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String.Concat

P: n/a
For simple string concatenation, is there a difference between...

Dim s As String
s += "add this to string"

....and...

Dim s As String
s = String.Concat(s, "add this to string")

....and...

Dim s As String
s = s + "add this string"

Do they result in the same CLR code? If not, is one faster or
better in some way than the others?

Nov 20 '05 #1
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3 Replies


P: n/a
"John Ford" <zj**@C1h2e3z4F5o6r7d8.com> schrieb
For simple string concatenation, is there a difference between...

Dim s As String
s += "add this to string"

...and...

Dim s As String
s = String.Concat(s, "add this to string")

...and...

Dim s As String
s = s + "add this string"

Do they result in the same CLR code?
Yes
s = s & ...
and
s &=
also

If not, is one faster or
better in some way than the others?


No
--
Armin

Nov 20 '05 #2

P: n/a
John,
Do not use + for string concatenation, use & for string concatenation.

As + is the addition operator while & is the string concatenation operator.

If you use ILDASM.EXE you will see that &= compiles to a call to
String.Concat.

So yes they result in the same IL code, and the speed would be the same.

I normally use the operator as it is a 'cleaner' syntax.

Just remember depending on what you are doing '&=' in a loop for example. It
will be faster to create a System.Text.StringBuilder object and call the
Append method.

For example (VS.NET 2003 syntax)
Dim startTime, endTime As DateTime
Dim time As TimeSpan
Dim s As String
startTime = DateTime.Now
For i As Integer = 0 to 10000
s &= "12345678901234567890"
Next
endTime = DateTime.Now
time = endTime.Subtract(startTime)
Debug.WriteLine(time, "String")

startTime = DateTime.Now
Dim sb As New System.Text.StringBuilder
For i As Integer = 0 to 10000
sb.Append("12345678901234567890")
Next
s = sb.ToString()
endTime = DateTime.Now
time = endTime.Subtract(startTime)
Debug.WriteLine(time, "String")

You will find the first loop takes significantly longer than the second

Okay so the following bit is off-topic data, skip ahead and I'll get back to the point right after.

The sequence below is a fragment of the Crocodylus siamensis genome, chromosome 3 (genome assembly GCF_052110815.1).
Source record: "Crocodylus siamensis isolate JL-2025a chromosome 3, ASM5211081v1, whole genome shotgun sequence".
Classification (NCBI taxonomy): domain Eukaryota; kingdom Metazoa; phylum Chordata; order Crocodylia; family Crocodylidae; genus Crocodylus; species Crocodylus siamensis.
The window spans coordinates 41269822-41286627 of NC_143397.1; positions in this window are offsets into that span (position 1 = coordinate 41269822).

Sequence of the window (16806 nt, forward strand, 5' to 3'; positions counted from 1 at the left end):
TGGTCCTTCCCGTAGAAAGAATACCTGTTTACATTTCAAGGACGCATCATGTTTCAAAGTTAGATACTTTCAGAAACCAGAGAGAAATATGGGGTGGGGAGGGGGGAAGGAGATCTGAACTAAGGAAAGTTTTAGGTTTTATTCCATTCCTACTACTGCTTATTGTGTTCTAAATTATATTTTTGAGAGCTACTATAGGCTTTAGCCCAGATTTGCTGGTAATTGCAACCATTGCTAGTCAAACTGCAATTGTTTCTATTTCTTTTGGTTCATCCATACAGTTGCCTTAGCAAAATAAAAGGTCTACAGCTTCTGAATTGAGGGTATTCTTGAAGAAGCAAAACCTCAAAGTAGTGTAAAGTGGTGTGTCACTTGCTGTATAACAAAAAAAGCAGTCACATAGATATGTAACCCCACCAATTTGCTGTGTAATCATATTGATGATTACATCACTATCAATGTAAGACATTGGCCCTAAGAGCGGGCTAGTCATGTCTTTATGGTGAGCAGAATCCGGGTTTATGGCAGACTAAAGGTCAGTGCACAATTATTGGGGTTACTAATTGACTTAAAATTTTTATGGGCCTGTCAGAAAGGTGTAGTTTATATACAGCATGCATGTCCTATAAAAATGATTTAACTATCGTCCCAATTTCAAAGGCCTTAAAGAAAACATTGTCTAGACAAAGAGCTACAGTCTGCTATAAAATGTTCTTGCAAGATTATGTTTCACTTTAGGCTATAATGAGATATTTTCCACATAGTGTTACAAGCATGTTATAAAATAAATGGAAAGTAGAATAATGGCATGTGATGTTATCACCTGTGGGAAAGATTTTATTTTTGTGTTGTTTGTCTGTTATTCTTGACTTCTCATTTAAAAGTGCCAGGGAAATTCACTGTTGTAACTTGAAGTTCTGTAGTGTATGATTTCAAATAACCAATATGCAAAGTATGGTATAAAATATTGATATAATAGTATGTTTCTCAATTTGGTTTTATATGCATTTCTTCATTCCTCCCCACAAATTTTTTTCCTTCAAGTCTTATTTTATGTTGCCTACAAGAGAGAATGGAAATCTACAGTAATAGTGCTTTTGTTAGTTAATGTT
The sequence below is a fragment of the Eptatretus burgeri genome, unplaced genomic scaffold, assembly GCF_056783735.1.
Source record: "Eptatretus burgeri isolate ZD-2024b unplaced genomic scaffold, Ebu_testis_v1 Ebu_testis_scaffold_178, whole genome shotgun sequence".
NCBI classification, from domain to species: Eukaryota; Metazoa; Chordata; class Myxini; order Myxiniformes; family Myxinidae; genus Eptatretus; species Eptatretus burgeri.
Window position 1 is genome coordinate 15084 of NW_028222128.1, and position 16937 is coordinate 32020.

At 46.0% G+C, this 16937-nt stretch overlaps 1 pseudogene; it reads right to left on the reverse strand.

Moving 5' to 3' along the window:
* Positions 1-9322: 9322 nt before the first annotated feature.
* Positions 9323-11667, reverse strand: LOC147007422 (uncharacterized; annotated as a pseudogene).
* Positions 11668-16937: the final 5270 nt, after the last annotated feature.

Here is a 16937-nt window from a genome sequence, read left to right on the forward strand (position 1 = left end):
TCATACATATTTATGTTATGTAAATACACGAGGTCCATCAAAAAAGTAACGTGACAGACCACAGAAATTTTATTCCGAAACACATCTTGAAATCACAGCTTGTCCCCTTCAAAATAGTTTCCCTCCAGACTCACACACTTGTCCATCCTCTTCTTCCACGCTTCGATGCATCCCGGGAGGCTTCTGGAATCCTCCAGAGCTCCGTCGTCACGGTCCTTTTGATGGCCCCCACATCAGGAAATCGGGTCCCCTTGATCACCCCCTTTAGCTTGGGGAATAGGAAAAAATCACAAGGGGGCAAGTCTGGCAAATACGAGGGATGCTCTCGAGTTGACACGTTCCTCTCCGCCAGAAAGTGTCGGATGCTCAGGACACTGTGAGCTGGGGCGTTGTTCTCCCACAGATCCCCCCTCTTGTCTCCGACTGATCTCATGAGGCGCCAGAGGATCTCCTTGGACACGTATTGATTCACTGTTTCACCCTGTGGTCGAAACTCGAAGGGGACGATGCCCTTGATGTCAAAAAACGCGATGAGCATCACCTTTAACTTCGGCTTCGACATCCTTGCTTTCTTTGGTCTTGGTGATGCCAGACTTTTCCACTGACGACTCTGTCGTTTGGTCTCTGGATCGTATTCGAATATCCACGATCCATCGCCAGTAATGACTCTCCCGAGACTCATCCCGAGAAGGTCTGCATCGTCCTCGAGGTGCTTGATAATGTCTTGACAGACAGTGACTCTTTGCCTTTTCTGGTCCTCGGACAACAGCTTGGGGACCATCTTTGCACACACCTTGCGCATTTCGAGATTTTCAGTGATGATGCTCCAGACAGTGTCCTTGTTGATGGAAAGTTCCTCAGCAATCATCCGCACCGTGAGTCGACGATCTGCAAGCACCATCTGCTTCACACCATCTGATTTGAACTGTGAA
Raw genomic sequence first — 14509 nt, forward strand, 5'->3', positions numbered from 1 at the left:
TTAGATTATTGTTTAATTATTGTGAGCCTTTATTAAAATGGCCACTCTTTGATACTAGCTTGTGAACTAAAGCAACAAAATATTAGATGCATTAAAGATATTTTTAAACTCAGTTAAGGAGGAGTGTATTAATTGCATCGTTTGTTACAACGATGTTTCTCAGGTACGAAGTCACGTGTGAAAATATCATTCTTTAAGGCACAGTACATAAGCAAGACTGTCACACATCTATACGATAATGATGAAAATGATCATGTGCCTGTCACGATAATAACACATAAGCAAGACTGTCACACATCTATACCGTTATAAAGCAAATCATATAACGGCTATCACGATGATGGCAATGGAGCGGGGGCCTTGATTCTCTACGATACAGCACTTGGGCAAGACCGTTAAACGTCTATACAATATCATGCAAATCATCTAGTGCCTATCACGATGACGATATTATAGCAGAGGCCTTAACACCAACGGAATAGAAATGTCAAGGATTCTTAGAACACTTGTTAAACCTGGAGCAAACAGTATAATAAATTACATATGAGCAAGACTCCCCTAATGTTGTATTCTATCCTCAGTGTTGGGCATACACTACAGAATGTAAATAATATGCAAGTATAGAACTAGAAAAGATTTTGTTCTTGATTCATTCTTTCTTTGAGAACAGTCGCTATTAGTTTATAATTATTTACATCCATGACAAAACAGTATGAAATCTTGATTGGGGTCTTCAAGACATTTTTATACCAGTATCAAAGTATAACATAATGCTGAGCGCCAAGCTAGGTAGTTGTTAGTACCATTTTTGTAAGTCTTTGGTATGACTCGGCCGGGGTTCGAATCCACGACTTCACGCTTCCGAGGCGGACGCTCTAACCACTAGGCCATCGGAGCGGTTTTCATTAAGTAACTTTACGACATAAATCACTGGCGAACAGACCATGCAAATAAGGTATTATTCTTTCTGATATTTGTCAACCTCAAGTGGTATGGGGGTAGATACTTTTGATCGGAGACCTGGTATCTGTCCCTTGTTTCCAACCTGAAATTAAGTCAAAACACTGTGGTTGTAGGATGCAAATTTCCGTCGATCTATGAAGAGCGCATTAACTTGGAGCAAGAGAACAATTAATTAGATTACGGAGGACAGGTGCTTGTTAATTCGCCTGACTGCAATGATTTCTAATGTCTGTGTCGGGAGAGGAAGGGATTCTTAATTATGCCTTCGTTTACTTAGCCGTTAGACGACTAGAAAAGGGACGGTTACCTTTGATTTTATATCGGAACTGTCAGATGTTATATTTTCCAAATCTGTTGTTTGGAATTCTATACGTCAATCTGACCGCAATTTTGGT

loop, especially as you increase the number of iterations. The reason for
this is that &= creates a new string for each iteration, while the
StringBuilder maintains a buffer internally that is larger than the
resultant string, this buffer is doubled each time the StringBuilder needs
more room. Resulting in better memory management.

Hope this helps
Jay

"John Ford" <zj**@C1h2e3z4F5o6r7d8.com> wrote in message
news:%2****************@TK2MSFTNGP10.phx.gbl...
For simple string concatenation, is there a difference between...

Dim s As String
s += "add this to string"

...and...

Dim s As String
s = String.Concat(s, "add this to string")

...and...

Dim s As String
s = s + "add this string"

Do they result in the same CLR code? If not, is one faster or
better in some way than the others?

Nov 20 '05 #3

P: n/a
Hello,

"John Ford" <zj**@C1h2e3z4F5o6r7d8.com> schrieb:
For simple string concatenation, is there a difference between...

Dim s As String
s += "add this to string"

...and...

Dim s As String
s = String.Concat(s, "add this to string")

...and...

Dim s As String
s = s + "add this string"

Do they result in the same CLR code? If not, is one faster or
better in some way than the others?


Have a look at the code using ildasm.exe.

Notice that it's recommended to use the & operator to concatenate strings in
VB .NET.

HTH,
Herfried K. Wagner
--
MVP VB Classic, VB .NET
http://www.mvps.org/dotnet
Nov 20 '05 #4

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